The state of smoking
By: Taylor Hanna
E-cigarettes have been around for a little over a decade. The demand for e-cigarettes and vapes has increased drastically within the past couple of years. More specifically, it has drastically increased between 2017 and 2018 in teens, hypothetically, because of the JUUL. The JUUL is a slim flavored e-cigarette with a high nicotine level that is easily concealable. This makes it easier for college, high school and middle school students to sneak it past people of authority.
A study done by the FDA between 2017 and 2018 shows there was a 78% increase of high school students using e-cigarettes and a 48% increase in middle school students. The American College Health Association, as a part of its National College Health Assessment, shows that only 12.9% of students said they had used an e-cigarette in the past thirty days. Contrarily, 79.9% of students said they perceived their classmates smoked in the past thirty days.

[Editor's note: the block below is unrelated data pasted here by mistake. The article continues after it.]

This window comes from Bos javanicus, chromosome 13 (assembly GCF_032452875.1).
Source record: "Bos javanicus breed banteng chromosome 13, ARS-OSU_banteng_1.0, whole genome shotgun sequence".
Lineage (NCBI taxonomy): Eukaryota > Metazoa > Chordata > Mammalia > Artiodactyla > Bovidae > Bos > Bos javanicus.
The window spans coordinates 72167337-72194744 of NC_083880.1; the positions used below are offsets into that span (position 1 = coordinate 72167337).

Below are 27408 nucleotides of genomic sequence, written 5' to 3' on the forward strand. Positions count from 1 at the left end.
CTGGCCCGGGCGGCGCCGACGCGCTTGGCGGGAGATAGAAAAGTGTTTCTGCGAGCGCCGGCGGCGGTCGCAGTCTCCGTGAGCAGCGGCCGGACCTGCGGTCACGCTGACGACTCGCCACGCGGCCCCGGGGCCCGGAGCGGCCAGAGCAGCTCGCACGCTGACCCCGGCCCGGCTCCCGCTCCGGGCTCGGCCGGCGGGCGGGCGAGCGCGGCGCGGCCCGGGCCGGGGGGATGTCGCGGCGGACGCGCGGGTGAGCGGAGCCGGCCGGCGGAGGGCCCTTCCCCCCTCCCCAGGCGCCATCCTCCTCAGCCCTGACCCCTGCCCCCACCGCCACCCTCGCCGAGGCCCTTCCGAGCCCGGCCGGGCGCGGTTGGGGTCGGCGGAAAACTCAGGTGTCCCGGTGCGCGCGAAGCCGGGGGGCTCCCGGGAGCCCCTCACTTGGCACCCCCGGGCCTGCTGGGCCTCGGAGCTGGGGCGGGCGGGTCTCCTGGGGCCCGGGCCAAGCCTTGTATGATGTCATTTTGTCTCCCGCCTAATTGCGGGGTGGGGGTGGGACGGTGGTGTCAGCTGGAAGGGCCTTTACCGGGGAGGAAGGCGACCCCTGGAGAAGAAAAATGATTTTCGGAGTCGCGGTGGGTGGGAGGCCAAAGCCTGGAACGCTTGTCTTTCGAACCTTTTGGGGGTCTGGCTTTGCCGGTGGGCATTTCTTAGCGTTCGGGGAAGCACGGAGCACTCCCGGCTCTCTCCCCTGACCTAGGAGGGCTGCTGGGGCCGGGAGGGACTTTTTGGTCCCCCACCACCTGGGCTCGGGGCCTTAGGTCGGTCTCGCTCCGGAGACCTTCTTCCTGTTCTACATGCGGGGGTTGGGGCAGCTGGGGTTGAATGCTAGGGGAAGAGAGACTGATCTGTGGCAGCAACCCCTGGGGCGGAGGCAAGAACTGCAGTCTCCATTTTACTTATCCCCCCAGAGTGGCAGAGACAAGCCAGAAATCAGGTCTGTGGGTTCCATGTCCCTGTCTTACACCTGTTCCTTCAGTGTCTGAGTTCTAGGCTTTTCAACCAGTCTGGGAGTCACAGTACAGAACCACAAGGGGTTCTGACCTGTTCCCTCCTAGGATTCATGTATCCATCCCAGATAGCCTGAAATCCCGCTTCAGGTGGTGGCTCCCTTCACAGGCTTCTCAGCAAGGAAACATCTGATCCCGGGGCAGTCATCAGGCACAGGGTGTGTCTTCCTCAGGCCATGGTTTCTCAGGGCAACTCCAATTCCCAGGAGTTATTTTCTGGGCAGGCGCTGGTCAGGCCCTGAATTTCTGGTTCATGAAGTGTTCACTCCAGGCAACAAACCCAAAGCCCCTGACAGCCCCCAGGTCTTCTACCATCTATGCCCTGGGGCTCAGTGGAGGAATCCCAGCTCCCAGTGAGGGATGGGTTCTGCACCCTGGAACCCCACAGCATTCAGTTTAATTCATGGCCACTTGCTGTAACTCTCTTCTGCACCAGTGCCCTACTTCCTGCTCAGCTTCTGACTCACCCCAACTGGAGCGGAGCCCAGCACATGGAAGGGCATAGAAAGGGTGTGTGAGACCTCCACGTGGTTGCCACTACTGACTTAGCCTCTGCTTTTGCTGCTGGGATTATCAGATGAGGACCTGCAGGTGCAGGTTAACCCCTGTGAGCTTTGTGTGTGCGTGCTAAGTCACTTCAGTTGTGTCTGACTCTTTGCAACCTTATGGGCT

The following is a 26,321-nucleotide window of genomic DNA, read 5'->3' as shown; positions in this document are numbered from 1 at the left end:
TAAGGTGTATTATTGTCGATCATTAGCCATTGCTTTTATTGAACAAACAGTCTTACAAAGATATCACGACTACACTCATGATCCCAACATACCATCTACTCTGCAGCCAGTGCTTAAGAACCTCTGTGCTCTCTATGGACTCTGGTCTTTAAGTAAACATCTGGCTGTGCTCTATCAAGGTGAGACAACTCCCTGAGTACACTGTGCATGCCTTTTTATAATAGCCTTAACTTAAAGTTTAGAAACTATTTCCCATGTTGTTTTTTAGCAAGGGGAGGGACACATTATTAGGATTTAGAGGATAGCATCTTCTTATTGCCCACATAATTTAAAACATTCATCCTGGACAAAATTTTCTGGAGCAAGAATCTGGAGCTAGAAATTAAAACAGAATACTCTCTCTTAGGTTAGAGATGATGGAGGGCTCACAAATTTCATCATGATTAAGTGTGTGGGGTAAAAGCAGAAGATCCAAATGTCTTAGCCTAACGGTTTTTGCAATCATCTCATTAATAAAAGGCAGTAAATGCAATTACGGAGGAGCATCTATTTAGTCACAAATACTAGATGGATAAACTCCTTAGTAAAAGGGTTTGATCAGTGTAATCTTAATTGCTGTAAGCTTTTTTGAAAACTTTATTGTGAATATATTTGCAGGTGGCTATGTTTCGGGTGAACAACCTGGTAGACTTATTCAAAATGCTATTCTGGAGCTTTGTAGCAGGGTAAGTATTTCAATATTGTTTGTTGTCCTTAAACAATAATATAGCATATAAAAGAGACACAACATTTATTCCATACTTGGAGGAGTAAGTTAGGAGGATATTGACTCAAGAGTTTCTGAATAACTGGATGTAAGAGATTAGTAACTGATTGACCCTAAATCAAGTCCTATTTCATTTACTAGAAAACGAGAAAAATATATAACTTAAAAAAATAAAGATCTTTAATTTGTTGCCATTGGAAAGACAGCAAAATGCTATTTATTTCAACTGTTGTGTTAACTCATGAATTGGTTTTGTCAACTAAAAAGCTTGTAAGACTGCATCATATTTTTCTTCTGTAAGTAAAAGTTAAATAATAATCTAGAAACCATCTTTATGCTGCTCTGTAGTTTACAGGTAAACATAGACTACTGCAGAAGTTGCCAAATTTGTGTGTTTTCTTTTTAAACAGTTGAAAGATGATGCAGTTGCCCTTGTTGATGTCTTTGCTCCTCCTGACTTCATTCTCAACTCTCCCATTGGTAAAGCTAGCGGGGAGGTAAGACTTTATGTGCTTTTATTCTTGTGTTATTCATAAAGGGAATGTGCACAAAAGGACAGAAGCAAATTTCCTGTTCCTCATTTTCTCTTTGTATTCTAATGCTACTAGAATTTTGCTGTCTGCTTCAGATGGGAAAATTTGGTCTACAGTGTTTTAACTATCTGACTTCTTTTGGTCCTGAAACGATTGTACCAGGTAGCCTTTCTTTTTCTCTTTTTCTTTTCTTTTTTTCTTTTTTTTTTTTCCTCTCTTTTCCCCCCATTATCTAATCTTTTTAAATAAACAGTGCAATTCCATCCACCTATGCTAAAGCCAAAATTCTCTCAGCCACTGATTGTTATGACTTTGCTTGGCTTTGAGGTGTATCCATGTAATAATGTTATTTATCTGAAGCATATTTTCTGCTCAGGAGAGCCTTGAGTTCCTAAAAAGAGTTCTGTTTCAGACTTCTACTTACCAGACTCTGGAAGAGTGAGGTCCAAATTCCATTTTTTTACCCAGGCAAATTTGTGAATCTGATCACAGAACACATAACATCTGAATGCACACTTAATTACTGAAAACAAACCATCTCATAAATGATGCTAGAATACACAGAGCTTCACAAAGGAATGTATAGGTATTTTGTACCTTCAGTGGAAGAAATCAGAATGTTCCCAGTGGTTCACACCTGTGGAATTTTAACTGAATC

Some people dramatize the use of vaping on college campuses. A few stories have been told of people vaping in class and letting the vapor fly free. However, the majority of people are discrete and private about the act. Lots of students will leave a class to go to the bathroom as to not bother anyone or get caught. In fact, according to American Nonsmokers’ Rights Foundation, 1,965 campuses have banned the use of any type of tobacco product, including Reinhardt.
The reason this is becoming a concern now is because of the risk of diseases and death. Since the brain is still developing in middle school, high school, and college years, smoking of any kind can change the way the brain works. This can lead to addiction, impulsive behaviors and mood disorders. These possible adverse effects are too harmful and risky to indulge in.
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